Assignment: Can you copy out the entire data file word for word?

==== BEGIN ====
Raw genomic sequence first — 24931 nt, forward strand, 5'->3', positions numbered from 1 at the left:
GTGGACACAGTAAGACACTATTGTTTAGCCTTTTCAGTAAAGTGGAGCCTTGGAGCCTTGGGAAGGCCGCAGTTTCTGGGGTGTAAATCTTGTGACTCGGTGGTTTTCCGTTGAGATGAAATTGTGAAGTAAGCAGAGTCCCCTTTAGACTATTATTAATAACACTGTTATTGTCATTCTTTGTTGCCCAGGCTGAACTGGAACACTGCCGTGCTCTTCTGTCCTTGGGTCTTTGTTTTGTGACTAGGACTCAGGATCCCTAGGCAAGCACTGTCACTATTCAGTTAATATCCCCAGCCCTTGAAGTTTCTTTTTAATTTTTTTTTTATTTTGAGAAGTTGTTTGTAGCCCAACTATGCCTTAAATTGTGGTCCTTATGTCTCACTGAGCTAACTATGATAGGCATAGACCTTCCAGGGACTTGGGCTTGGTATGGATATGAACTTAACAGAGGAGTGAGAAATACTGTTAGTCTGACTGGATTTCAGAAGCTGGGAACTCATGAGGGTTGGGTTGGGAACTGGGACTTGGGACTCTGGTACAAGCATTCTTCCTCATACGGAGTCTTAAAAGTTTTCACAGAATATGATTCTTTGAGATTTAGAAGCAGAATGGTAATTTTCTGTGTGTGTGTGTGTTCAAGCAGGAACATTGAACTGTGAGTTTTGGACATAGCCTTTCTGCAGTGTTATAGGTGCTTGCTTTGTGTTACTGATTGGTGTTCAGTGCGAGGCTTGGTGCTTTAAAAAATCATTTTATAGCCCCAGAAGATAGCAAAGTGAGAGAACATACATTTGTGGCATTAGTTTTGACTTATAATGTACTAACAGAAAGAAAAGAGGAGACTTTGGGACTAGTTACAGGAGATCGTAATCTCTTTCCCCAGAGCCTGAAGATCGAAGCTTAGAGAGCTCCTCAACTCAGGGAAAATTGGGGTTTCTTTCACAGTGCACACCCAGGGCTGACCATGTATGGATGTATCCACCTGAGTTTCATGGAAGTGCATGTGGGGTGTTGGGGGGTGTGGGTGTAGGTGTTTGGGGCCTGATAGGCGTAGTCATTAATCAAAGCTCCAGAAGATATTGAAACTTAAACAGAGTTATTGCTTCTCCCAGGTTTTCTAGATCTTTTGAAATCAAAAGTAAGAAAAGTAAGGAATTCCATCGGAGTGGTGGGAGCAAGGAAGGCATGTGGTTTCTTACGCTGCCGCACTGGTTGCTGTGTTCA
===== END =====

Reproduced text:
Raw genomic sequence first — 24931 nt, forward strand, 5'->3', positions numbered from 1 at the left:
GTGGACACAGTAAGACACTATTGTTTAGCCTTTTCAGTAAAGTGGAGCCTTGGAGCCTTGGGAAGGCCGCAGTTTCTGGGGTGTAAATCTTGTGACTCGGTGGTTTTCCGTTGAGATGAAATTGTGAAGTAAGCAGAGTCCCCTTTAGACTATTATTAATAACACTGTTATTGTCATTCTTTGTTGCCCAGGCTGAACTGGAACACTGCCGTGCTCTTCTGTCCTTGGGTCTTTGTTTTGTGACTAGGACTCAGGATCCCTAGGCAAGCACTGTCACTATTCAGTTAATATCCCCAGCCCTTGAAGTTTCTTTTTAATTTTTTTTTTATTTTGAGAAGTTGTTTGTAGCCCAACTATGCCTTAAATTGTGGTCCTTATGTCTCACTGAGCTAACTATGATAGGCATAGACCTTCCAGGGACTTGGGCTTGGTATGGATATGAACTTAACAGAGGAGTGAGAAATACTGTTAGTCTGACTGGATTTCAGAAGCTGGGAACTCATGAGGGTTGGGTTGGGAACTGGGACTTGGGACTCTGGTACAAGCATTCTTCCTCATACGGAGTCTTAAAAGTTTTCACAGAATATGATTCTTTGAGATTTAGAAGCAGAATGGTAATTTTCTGTGTGTGTGTGTGTTCAAGCAGGAACATTGAACTGTGAGTTTTGGACATAGCCTTTCTGCAGTGTTATAGGTGCTTGCTTTGTGTTACTGATTGGTGTTCAGTGCGAGGCTTGGTGCTTTAAAAAATCATTTTATAGCCCCAGAAGATAGCAAAGTGAGAGAACATACATTTGTGGCATTAGTTTTGACTTATAATGTACTAACAGAAAGAAAAGAGGAGACTTTGGGACTAGTTACAGGAGATCGTAATCTCTTTCCCCAGAGCCTGAAGATCGAAGCTTAGAGAGCTCCTCAACTCAGGGAAAATTGGGGTTTCTTTCACAGTGCACACCCAGGGCTGACCATGTATGGATGTATCCACCTGAGTTTCATGGAAGTGCATGTGGGGTGTTGGGGGGTGTGGGTGTAGGTGTTTGGGGCCTGATAGGCGTAGTCATTAATCAAAGCTCCAGAAGATATTGAAACTTAAACAGAGTTATTGCTTCTCCCAGGTTTTCTAGATCTTTTGAAATCAAAAGTAAGAAAAGTAAGGAATTCCATCGGAGTGGTGGGAGCAAGGAAGGCATGTGGTTTCTTACGCTGCCGCACTGGTTGCTGTGTTCA